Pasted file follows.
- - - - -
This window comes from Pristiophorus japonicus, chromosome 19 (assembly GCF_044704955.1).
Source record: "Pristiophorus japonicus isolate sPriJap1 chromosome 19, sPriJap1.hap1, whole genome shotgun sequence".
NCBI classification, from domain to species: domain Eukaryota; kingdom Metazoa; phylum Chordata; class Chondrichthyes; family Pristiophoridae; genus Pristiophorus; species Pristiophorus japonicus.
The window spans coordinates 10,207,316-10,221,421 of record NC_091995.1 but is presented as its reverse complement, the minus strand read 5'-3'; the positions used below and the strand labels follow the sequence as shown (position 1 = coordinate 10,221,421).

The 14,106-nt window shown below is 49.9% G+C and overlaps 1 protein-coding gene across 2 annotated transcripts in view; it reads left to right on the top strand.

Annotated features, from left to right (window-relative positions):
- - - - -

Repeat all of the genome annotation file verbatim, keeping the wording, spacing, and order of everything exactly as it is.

This window comes from Pristiophorus japonicus, chromosome 19 (assembly GCF_044704955.1).
Source record: "Pristiophorus japonicus isolate sPriJap1 chromosome 19, sPriJap1.hap1, whole genome shotgun sequence".
NCBI classification, from domain to species: domain Eukaryota; kingdom Metazoa; phylum Chordata; class Chondrichthyes; family Pristiophoridae; genus Pristiophorus; species Pristiophorus japonicus.
The window spans coordinates 10,207,316-10,221,421 of record NC_091995.1 but is presented as its reverse complement, the minus strand read 5'-3'; the positions used below and the strand labels follow the sequence as shown (position 1 = coordinate 10,221,421).

The 14,106-nt window shown below is 49.9% G+C and overlaps 1 protein-coding gene across 2 annotated transcripts in view; it reads left to right on the top strand.

Annotated features, from left to right (window-relative positions):